The Toronto International Film Festival has unveiled a strong and eclectic initial list of films for its 2019 edition. (Photo: Chris Pizzello/Invision/AP, File)

TIFF 2019 unveils its lineup and it’s big

The Toronto International Film Festival (TIFF) has just unveiled the first batch of films from its 44th edition, which will take place from September 5 to 15. This part of the official program includes 18 galas and 38 special presentations.

For the first time in the history of cinema, a Canadian documentary will kick off the event. Daniel Roher’s Once Were Brothers: Robbie Robertson and The Band focuses on the Canadian legend and the creation of his rock band.

Among the 50 films unveiled by the festival organizers, we are expecting a host of personalities such as Jamie Foxx, Brie Larson, Eddie Murphy, Russell Crowe, Isabelle Huppert, Renee Zellweger, Matt Damon or Christian Bale.

Many highly anticipated films will be screened at the festival, including The Goldfinch, an adaptation of Donna Tartt’s novel, winner of the Pulitzer Prize in 2014.

Marielle Heller’s A Beautiful Day in the Neighborhood, in which Tom Hanks plays the role of famous children’s show host Fred Rogers.

Judy, with Renée Zellweger playing Judy Garland at the end of her career, and, above all, Joker, Todd Phillips’ vision of the origins of the character of Batman’s famous enemy, with Joaquin Phoenix in the lead role.

Winners of the Cannes Film Festival in Toronto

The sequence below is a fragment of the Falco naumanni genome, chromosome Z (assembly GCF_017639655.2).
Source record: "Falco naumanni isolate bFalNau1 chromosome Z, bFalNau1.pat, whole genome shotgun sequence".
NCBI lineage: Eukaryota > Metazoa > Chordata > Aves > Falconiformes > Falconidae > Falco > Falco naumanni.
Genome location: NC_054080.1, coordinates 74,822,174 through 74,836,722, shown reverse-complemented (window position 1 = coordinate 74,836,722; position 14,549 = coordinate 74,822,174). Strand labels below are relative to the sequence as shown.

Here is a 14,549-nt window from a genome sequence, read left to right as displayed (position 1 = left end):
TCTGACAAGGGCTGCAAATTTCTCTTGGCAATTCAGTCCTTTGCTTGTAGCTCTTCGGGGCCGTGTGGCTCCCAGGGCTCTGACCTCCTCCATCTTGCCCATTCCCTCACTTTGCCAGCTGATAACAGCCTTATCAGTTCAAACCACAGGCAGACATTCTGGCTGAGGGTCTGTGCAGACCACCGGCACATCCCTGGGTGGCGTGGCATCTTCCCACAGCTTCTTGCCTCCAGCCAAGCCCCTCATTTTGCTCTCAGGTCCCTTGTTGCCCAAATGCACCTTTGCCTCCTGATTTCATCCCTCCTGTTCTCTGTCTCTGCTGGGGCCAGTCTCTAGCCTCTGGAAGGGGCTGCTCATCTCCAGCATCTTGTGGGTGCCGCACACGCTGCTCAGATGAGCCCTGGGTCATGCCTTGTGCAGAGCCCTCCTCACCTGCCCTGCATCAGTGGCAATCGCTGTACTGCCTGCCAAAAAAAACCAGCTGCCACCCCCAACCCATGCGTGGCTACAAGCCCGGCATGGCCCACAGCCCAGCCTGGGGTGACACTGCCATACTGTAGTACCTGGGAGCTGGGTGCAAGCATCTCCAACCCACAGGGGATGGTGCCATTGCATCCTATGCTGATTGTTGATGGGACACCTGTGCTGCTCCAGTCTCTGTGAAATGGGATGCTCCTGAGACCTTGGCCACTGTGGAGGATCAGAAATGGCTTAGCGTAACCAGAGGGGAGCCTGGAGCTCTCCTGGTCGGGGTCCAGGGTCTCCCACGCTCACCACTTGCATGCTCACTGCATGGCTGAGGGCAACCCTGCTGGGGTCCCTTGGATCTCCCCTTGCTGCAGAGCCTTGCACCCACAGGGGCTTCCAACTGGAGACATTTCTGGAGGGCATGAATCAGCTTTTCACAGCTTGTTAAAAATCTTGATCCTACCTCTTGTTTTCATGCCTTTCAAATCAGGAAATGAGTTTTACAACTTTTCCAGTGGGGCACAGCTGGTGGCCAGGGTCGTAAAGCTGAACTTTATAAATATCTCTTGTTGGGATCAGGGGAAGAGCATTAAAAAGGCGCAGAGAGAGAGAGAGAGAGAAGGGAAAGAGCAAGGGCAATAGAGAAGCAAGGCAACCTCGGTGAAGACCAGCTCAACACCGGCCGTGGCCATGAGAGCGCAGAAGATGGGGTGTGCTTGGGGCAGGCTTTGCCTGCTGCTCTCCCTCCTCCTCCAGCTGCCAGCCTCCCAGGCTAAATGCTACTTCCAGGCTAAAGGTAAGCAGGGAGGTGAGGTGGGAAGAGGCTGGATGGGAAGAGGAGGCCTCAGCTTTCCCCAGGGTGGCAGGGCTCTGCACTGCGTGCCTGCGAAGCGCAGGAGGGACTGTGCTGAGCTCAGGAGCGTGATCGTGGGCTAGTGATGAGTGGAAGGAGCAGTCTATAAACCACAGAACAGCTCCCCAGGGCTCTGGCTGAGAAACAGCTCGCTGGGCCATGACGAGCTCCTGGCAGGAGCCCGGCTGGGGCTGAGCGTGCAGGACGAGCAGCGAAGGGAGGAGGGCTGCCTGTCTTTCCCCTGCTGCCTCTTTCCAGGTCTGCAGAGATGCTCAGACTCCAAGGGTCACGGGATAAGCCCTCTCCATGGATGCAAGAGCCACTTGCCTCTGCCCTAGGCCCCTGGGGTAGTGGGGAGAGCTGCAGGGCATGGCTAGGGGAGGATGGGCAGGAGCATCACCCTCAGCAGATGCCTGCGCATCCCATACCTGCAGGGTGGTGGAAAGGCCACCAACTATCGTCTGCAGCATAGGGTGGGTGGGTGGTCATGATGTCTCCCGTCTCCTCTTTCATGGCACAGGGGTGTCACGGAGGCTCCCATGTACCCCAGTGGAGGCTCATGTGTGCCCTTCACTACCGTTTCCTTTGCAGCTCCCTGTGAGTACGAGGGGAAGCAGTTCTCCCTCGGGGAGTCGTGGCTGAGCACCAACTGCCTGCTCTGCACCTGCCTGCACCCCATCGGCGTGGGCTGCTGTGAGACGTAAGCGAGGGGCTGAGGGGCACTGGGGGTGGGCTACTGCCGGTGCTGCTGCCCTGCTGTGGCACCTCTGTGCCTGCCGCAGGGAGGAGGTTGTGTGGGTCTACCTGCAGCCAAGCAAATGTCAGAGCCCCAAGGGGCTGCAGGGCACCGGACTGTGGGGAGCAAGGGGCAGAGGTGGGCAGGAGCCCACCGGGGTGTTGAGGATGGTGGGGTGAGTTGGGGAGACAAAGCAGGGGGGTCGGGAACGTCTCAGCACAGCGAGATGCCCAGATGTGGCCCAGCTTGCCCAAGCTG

A few award-winning films from the last Cannes Film Festival will make their first stop in Canada during the TIFF.

Not only will the Golden Palm of Korean Bong Joon-ho Parasite be there, but also Pedro Almodovar’s Pain and Glory, which earned Antonio Banderas the Palm for Best Actor.

Portrait of a Lady on Fire of French director Céline Sciamma, which won the Screenplay Award will also be in Toronto.

Some Canadien movies already announced

In terms of Canadian films, viewers will have the opportunity to see Atom Egoyan’s latest production, Guest of Honour, featuring Luke Wilson and Rossif Sutherland.

Semi Chellas’ American Woman reflects on the abduction in the 1970s of the American heiress Patty Hearst by the far-left group The Symbionese Liberation Army.

Finally, The Song of Names by Quebecer François Girard. This historical drama describes the attempts of an American musician to find his childhood best friend, a Polish violinist who was orphaned by the Nazi genocide.

To conclude the festival, Radioactive, by Marjane Satrapi. The film stars Rosamund Pike as the physicist and chemist Marie Curie.

The rest of the Canadian selection will be unveiled on July 31st.

With files from Radio-Canada

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